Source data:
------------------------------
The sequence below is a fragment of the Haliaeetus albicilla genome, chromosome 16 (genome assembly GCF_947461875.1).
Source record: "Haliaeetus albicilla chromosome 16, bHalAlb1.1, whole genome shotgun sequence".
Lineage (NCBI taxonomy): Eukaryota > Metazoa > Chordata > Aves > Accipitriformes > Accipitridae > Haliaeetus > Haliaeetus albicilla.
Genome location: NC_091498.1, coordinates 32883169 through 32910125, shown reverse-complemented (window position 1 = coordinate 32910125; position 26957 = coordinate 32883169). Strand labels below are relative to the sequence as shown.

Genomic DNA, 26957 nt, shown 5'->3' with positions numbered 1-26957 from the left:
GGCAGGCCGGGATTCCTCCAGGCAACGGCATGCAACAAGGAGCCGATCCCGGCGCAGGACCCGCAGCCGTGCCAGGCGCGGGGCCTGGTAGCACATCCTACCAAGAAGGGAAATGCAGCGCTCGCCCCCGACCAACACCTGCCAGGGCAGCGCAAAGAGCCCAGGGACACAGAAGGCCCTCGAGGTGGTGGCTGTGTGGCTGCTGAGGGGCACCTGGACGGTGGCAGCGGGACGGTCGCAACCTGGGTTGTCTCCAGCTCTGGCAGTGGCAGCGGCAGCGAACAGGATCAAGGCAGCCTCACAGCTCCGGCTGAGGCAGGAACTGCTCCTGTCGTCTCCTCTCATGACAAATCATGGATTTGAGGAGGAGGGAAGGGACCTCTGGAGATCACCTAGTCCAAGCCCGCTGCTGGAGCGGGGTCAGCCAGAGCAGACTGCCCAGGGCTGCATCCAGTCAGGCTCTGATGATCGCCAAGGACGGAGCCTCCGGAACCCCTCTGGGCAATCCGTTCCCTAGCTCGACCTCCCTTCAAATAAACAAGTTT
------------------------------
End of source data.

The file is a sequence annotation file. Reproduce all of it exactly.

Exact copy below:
The sequence below is a fragment of the Haliaeetus albicilla genome, chromosome 16 (genome assembly GCF_947461875.1).
Source record: "Haliaeetus albicilla chromosome 16, bHalAlb1.1, whole genome shotgun sequence".
Lineage (NCBI taxonomy): Eukaryota > Metazoa > Chordata > Aves > Accipitriformes > Accipitridae > Haliaeetus > Haliaeetus albicilla.
Genome location: NC_091498.1, coordinates 32883169 through 32910125, shown reverse-complemented (window position 1 = coordinate 32910125; position 26957 = coordinate 32883169). Strand labels below are relative to the sequence as shown.

Genomic DNA, 26957 nt, shown 5'->3' with positions numbered 1-26957 from the left:
GGCAGGCCGGGATTCCTCCAGGCAACGGCATGCAACAAGGAGCCGATCCCGGCGCAGGACCCGCAGCCGTGCCAGGCGCGGGGCCTGGTAGCACATCCTACCAAGAAGGGAAATGCAGCGCTCGCCCCCGACCAACACCTGCCAGGGCAGCGCAAAGAGCCCAGGGACACAGAAGGCCCTCGAGGTGGTGGCTGTGTGGCTGCTGAGGGGCACCTGGACGGTGGCAGCGGGACGGTCGCAACCTGGGTTGTCTCCAGCTCTGGCAGTGGCAGCGGCAGCGAACAGGATCAAGGCAGCCTCACAGCTCCGGCTGAGGCAGGAACTGCTCCTGTCGTCTCCTCTCATGACAAATCATGGATTTGAGGAGGAGGGAAGGGACCTCTGGAGATCACCTAGTCCAAGCCCGCTGCTGGAGCGGGGTCAGCCAGAGCAGACTGCCCAGGGCTGCATCCAGTCAGGCTCTGATGATCGCCAAGGACGGAGCCTCCGGAACCCCTCTGGGCAATCCGTTCCCTAGCTCGACCTCCCTTCAAATAAACAAGTTT